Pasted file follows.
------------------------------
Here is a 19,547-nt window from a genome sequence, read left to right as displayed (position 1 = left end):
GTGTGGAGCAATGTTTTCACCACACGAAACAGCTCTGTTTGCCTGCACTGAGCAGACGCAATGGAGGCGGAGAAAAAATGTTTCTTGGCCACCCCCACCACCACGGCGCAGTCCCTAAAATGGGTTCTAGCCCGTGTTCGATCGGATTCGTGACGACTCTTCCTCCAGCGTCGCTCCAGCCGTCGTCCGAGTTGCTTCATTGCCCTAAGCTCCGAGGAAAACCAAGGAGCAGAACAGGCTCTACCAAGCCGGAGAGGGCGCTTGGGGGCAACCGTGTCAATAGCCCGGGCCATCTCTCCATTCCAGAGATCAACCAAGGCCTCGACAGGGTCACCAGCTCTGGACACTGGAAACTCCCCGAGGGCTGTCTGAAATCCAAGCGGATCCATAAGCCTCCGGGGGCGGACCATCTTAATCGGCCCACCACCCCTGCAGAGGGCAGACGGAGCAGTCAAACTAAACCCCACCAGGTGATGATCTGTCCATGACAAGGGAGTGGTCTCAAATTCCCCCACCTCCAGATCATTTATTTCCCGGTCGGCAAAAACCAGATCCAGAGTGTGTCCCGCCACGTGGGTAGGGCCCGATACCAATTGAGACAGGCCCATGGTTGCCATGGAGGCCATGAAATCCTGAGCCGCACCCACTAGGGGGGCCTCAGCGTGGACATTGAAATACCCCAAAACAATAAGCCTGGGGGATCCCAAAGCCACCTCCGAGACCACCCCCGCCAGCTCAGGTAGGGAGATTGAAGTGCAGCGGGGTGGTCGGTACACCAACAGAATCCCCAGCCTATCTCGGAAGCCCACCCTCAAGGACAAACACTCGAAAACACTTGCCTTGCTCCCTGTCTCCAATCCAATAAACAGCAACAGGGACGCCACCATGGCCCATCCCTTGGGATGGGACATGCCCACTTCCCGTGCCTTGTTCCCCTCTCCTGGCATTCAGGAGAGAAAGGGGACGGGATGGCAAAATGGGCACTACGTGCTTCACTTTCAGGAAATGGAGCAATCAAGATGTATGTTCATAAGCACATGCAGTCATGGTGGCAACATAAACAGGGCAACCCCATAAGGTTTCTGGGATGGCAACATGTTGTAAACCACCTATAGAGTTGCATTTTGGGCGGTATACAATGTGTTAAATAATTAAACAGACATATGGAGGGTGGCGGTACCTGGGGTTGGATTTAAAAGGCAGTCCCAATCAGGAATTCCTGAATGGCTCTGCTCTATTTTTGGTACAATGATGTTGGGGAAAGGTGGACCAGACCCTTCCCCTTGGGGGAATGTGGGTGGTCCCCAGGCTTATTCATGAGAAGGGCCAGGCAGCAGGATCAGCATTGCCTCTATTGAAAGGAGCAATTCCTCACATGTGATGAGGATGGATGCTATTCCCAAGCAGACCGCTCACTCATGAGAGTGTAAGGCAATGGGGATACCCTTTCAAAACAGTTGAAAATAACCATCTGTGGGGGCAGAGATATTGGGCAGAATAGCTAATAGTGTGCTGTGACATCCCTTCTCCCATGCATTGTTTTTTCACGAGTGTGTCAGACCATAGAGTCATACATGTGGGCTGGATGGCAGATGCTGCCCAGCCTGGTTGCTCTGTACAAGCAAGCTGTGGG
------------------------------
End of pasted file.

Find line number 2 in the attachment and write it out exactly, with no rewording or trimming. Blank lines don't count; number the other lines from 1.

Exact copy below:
GTGTGGAGCAATGTTTTCACCACACGAAACAGCTCTGTTTGCCTGCACTGAGCAGACGCAATGGAGGCGGAGAAAAAATGTTTCTTGGCCACCCCCACCACCACGGCGCAGTCCCTAAAATGGGTTCTAGCCCGTGTTCGATCGGATTCGTGACGACTCTTCCTCCAGCGTCGCTCCAGCCGTCGTCCGAGTTGCTTCATTGCCCTAAGCTCCGAGGAAAACCAAGGAGCAGAACAGGCTCTACCAAGCCGGAGAGGGCGCTTGGGGGCAACCGTGTCAATAGCCCGGGCCATCTCTCCATTCCAGAGATCAACCAAGGCCTCGACAGGGTCACCAGCTCTGGACACTGGAAACTCCCCGAGGGCTGTCTGAAATCCAAGCGGATCCATAAGCCTCCGGGGGCGGACCATCTTAATCGGCCCACCACCCCTGCAGAGGGCAGACGGAGCAGTCAAACTAAACCCCACCAGGTGATGATCTGTCCATGACAAGGGAGTGGTCTCAAATTCCCCCACCTCCAGATCATTTATTTCCCGGTCGGCAAAAACCAGATCCAGAGTGTGTCCCGCCACGTGGGTAGGGCCCGATACCAATTGAGACAGGCCCATGGTTGCCATGGAGGCCATGAAATCCTGAGCCGCACCCACTAGGGGGGCCTCAGCGTGGACATTGAAATACCCCAAAACAATAAGCCTGGGGGATCCCAAAGCCACCTCCGAGACCACCCCCGCCAGCTCAGGTAGGGAGATTGAAGTGCAGCGGGGTGGTCGGTACACCAACAGAATCCCCAGCCTATCTCGGAAGCCCACCCTCAAGGACAAACACTCGAAAACACTTGCCTTGCTCCCTGTCTCCAATCCAATAAACAGCAACAGGGACGCCACCATGGCCCATCCCTTGGGATGGGACATGCCCACTTCCCGTGCCTTGTTCCCCTCTCCTGGCATTCAGGAGAGAAAGGGGACGGGATGGCAAAATGGGCACTACGTGCTTCACTTTCAGGAAATGGAGCAATCAAGATGTATGTTCATAAGCACATGCAGTCATGGTGGCAACATAAACAGGGCAACCCCATAAGGTTTCTGGGATGGCAACATGTTGTAAACCACCTATAGAGTTGCATTTTGGGCGGTATACAATGTGTTAAATAATTAAACAGACATATGGAGGGTGGCGGTACCTGGGGTTGGATTTAAAAGGCAGTCCCAATCAGGAATTCCTGAATGGCTCTGCTCTATTTTTGGTACAATGATGTTGGGGAAAGGTGGACCAGACCCTTCCCCTTGGGGGAATGTGGGTGGTCCCCAGGCTTATTCATGAGAAGGGCCAGGCAGCAGGATCAGCATTGCCTCTATTGAAAGGAGCAATTCCTCACATGTGATGAGGATGGATGCTATTCCCAAGCAGACCGCTCACTCATGAGAGTGTAAGGCAATGGGGATACCCTTTCAAAACAGTTGAAAATAACCATCTGTGGGGGCAGAGATATTGGGCAGAATAGCTAATAGTGTGCTGTGACATCCCTTCTCCCATGCATTGTTTTTTCACGAGTGTGTCAGACCATAGAGTCATACATGTGGGCTGGATGGCAGATGCTGCCCAGCCTGGTTGCTCTGTACAAGCAAGCTGTGGG